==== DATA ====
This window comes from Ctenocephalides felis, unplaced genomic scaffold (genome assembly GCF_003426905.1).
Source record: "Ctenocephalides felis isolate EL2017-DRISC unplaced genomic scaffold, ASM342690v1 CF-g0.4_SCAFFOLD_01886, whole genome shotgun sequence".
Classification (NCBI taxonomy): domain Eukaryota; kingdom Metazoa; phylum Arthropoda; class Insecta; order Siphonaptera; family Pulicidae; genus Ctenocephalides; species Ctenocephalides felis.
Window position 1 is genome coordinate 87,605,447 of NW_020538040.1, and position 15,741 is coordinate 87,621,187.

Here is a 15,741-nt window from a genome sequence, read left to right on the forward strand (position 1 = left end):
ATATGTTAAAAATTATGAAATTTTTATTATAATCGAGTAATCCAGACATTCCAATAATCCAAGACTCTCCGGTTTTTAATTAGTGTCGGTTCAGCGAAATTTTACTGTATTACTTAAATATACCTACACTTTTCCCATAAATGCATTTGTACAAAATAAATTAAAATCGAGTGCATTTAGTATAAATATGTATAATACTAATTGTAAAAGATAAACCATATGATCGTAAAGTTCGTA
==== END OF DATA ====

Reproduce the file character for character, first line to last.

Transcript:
This window comes from Ctenocephalides felis, unplaced genomic scaffold (genome assembly GCF_003426905.1).
Source record: "Ctenocephalides felis isolate EL2017-DRISC unplaced genomic scaffold, ASM342690v1 CF-g0.4_SCAFFOLD_01886, whole genome shotgun sequence".
Classification (NCBI taxonomy): domain Eukaryota; kingdom Metazoa; phylum Arthropoda; class Insecta; order Siphonaptera; family Pulicidae; genus Ctenocephalides; species Ctenocephalides felis.
Window position 1 is genome coordinate 87,605,447 of NW_020538040.1, and position 15,741 is coordinate 87,621,187.

Here is a 15,741-nt window from a genome sequence, read left to right on the forward strand (position 1 = left end):
ATATGTTAAAAATTATGAAATTTTTATTATAATCGAGTAATCCAGACATTCCAATAATCCAAGACTCTCCGGTTTTTAATTAGTGTCGGTTCAGCGAAATTTTACTGTATTACTTAAATATACCTACACTTTTCCCATAAATGCATTTGTACAAAATAAATTAAAATCGAGTGCATTTAGTATAAATATGTATAATACTAATTGTAAAAGATAAACCATATGATCGTAAAGTTCGTA